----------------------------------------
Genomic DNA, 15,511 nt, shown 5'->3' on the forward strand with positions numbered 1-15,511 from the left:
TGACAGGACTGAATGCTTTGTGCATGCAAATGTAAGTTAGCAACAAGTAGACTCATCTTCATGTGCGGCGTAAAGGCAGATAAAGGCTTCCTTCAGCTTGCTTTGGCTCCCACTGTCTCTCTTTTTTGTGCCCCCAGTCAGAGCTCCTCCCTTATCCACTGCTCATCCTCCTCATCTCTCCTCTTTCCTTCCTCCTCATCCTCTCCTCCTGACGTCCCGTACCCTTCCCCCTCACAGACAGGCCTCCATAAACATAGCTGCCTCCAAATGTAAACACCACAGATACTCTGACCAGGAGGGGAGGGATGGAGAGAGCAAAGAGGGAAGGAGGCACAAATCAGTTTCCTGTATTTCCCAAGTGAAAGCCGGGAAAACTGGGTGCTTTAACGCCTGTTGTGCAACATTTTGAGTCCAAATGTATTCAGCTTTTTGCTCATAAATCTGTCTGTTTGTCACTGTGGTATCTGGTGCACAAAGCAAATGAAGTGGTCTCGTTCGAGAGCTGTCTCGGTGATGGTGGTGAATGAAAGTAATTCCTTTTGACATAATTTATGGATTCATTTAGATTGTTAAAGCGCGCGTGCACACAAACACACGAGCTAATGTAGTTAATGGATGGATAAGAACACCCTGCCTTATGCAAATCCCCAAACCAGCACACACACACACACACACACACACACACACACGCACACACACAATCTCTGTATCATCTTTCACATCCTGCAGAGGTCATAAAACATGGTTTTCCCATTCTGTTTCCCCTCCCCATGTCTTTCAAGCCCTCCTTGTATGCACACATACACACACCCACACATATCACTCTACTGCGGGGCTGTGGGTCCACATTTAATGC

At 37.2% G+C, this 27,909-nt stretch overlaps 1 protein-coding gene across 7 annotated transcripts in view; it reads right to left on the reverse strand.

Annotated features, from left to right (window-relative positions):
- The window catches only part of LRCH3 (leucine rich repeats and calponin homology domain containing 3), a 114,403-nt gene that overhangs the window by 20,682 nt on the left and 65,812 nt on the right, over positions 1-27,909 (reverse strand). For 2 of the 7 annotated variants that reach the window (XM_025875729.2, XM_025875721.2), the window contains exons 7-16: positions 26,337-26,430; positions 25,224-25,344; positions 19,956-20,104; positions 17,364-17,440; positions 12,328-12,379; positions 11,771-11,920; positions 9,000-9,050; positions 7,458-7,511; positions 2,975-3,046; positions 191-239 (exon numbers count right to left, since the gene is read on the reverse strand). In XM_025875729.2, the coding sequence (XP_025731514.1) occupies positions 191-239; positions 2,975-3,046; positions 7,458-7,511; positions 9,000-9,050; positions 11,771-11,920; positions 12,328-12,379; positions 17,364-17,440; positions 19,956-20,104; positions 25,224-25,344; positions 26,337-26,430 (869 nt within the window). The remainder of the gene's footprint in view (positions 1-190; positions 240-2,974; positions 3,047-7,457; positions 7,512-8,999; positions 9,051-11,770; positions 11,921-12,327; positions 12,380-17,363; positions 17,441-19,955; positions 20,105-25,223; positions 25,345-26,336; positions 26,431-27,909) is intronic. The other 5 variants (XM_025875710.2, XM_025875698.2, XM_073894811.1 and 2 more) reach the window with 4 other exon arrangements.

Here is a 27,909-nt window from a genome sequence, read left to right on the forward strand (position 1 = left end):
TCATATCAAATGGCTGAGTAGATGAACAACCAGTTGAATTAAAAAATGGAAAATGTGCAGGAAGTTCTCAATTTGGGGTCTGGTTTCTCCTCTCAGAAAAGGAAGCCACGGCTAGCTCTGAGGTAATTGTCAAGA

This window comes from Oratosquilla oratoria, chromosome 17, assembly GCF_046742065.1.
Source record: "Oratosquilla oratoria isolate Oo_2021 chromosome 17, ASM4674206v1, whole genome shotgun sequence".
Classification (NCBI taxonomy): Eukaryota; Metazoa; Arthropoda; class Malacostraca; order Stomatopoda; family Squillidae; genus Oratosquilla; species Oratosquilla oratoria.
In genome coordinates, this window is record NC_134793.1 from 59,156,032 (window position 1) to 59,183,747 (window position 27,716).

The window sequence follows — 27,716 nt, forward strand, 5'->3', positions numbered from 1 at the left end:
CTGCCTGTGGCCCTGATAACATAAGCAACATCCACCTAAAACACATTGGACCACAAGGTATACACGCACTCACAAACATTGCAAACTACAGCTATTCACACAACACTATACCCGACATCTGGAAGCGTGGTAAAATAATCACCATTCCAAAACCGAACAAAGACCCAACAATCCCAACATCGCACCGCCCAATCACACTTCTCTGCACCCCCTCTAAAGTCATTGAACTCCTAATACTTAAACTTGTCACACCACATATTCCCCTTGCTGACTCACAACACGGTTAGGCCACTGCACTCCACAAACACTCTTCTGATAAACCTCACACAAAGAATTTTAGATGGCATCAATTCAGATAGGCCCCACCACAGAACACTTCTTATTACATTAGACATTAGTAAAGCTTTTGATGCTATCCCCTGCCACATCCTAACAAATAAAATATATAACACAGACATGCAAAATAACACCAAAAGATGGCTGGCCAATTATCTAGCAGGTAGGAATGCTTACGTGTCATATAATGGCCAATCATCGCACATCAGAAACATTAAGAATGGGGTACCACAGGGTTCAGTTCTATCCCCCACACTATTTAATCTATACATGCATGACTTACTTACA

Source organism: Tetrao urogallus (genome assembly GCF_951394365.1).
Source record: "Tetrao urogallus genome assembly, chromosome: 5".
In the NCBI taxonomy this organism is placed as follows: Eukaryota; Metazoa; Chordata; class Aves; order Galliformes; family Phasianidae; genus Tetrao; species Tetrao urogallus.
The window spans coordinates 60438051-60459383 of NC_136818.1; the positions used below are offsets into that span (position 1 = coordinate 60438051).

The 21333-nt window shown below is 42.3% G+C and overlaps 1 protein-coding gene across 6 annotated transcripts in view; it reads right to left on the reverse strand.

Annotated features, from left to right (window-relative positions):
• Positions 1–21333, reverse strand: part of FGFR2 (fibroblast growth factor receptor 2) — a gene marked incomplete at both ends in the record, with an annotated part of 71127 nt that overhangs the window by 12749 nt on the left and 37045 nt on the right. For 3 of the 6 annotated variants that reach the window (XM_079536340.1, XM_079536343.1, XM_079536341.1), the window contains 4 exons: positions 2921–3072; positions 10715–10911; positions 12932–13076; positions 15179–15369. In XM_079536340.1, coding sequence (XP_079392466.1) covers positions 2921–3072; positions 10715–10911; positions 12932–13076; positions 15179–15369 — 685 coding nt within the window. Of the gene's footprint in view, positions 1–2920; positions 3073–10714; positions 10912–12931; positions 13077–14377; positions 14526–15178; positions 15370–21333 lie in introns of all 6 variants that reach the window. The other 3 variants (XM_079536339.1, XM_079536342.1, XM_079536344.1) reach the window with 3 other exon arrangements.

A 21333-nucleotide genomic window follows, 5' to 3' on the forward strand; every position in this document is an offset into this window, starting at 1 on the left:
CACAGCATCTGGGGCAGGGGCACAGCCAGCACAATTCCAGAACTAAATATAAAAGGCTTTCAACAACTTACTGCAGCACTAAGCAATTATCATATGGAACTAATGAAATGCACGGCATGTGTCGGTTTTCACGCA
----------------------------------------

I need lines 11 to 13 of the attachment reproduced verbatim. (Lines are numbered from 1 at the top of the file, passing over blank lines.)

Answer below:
In genome coordinates, this window is record NC_134793.1 from 59,156,032 (window position 1) to 59,183,747 (window position 27,716).

The window sequence follows — 27,716 nt, forward strand, 5'->3', positions numbered from 1 at the left end:
CTGCCTGTGGCCCTGATAACATAAGCAACATCCACCTAAAACACATTGGACCACAAGGTATACACGCACTCACAAACATTGCAAACTACAGCTATTCACACAACACTATACCCGACATCTGGAAGCGTGGTAAAATAATCACCATTCCAAAACCGAACAAAGACCCAACAATCCCAACATCGCACCGCCCAATCACACTTCTCTGCACCCCCTCTAAAGTCATTGAACTCCTAATACTTAAACTTGTCACACCACATATTCCCCTTGCTGACTCACAACACGGTTAGGCCACTGCACTCCACAAACACTCTTCTGATAAACCTCACACAAAGAATTTTAGATGGCATCAATTCAGATAGGCCCCACCACAGAACACTTCTTATTACATTAGACATTAGTAAAGCTTTTGATGCTATCCCCTGCCACATCCTAACAAATAAAATATATAACACAGACATGCAAAATAACACCAAAAGATGGCTGGCCAATTATCTAGCAGGTAGGAATGCTTACGTGTCATATAATGGCCAATCATCGCACATCAGAAACATTAAGAATGGGGTACCACAGGGTTCAGTTCTATCCCCCACACTATTTAATCTATACATGCATGACTTACTTACA